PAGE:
Hamamelis virginiana L.
Also known as Snapping Hazel, Winterbloom
$3.50 per Ounce
History: Today Witch Hazel is found all over the world and is a very common home remedy; however, the plant is native to North America. Natives commonly used Witch Hazel for medicinal purposes. In fact, Native Americans taught early English settlers how to use Witch Hazel as a common remedy, who in turn took the plant back to Europe. Witch Hazel was introduced into English gardens by Peter Collinson, who maintained correspondence with plant hunters in the American colonies. Nowadays, it is rarely seen in the nursery trade except for woodland and wildlife restoration projects and native plant enthusiasts.
Modern Uses: The Commission E approved the use of witch hazel preparations for minor skin injuries, local inflammation of skin and mucous membranes, hemorrhoids, and for varicose veins.
Witch hazel is used as an active compound in topical ointments and suppositories for the treatment of hemorrhoids (Anon., 1991; Reynolds, 1989). The German Standard License for witch hazel leaf and/or bark tea infusion, for oral ingestion or as a mouthwash, approves its use as supportive therapy for acute, non-specific diarrhea, and also to treat inflammation of the gums and mucous membranes of the mouth (Braun et al., 1997). ESCOP indicates the internal use of witch hazel leaf infusion and/or fluidextract for symptomatic treatment of conditions related to varicose veins (painful and heavy legs, and for hemorrhoids) and the external use of the decoction and/or semisolid extract for bruises, sprains, and minor injuries of the skin, local inflammations of the skin, and mucosa, hemorrhoids, and relief of neurodermatitis atopic symptoms (ESCOP, 1997). In France, witch hazel extracts and tinctures are approved for oral and topical application to treat subjective symptoms of venous insufficiency and hemorrhoids. Local application is also allowed for relief of eye irritation and for oral hygiene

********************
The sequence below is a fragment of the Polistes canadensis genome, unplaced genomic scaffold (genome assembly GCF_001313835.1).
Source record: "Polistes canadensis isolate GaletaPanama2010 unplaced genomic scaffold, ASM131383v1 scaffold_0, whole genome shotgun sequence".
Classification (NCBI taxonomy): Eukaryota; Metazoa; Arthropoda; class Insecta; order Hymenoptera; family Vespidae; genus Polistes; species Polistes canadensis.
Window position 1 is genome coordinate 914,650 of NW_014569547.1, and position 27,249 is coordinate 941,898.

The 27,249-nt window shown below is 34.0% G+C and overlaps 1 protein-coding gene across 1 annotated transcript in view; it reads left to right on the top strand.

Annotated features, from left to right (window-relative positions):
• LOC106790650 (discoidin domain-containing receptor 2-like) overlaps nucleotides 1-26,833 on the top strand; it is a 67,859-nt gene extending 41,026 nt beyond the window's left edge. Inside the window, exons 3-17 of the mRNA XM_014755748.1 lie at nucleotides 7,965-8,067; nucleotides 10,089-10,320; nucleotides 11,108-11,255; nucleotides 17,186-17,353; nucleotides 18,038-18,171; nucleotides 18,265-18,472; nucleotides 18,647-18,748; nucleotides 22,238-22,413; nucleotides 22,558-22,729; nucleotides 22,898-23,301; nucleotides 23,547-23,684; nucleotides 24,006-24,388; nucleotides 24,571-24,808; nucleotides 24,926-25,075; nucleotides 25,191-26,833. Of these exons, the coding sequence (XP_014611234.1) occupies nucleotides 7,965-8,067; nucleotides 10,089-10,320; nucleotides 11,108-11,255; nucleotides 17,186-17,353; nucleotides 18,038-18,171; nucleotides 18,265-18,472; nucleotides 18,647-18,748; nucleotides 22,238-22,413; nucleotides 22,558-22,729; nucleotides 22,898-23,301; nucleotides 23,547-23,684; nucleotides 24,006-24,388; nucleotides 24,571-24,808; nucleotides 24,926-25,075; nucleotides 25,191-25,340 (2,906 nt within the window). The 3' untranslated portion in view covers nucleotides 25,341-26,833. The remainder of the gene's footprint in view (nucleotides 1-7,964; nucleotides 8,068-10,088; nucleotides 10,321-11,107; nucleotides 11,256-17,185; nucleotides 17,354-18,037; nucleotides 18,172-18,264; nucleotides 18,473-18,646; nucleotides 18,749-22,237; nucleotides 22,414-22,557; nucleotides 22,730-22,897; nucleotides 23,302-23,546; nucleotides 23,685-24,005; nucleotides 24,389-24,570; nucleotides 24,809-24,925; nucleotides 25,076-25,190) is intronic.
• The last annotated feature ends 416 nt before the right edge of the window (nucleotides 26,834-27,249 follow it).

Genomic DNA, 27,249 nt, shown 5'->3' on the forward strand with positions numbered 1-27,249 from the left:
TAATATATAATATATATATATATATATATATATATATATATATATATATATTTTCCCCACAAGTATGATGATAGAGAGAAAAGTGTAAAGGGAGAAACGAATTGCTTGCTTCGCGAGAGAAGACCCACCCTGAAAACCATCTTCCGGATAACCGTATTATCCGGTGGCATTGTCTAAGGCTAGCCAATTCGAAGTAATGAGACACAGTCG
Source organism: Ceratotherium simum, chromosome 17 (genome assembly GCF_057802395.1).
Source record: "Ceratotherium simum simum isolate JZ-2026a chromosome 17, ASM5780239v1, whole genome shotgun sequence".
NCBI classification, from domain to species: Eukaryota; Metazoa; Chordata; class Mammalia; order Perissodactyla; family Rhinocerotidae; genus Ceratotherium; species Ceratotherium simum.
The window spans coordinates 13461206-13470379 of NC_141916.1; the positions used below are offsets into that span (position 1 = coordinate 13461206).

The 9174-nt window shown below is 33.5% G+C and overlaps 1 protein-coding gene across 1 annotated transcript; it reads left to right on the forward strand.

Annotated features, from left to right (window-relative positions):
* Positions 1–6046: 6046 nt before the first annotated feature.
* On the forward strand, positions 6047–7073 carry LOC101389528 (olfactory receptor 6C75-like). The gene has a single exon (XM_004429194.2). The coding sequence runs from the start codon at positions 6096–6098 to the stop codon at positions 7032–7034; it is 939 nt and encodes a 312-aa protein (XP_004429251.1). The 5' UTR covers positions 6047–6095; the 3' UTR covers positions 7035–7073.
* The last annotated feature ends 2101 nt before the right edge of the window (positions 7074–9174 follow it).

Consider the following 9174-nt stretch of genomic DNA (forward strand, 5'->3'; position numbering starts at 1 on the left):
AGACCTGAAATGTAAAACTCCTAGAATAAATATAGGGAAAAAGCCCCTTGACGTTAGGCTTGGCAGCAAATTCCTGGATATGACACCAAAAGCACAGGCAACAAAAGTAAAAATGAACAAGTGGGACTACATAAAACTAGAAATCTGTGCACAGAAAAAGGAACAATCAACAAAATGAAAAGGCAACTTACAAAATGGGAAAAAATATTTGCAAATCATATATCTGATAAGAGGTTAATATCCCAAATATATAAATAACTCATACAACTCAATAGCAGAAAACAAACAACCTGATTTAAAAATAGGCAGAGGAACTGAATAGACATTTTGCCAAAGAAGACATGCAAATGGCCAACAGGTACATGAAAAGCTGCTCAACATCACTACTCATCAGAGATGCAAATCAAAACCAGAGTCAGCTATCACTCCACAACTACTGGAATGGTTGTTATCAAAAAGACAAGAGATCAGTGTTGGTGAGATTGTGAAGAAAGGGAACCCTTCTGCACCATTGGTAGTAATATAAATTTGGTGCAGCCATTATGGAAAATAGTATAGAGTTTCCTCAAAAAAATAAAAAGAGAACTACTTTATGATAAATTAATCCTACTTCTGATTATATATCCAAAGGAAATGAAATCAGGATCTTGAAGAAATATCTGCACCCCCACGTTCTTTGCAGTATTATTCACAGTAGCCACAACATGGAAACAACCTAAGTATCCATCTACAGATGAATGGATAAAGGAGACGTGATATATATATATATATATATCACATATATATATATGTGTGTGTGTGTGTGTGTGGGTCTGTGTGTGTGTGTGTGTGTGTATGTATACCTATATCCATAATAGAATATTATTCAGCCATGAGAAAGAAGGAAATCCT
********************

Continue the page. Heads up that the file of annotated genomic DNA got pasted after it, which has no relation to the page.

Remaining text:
Active Ingredients: rich in tannin and gallic acid, bitters, traces of volatile oil
Actions: astringent, anti-inflammatory, vulnerary
Complementary Herbs: Pilewort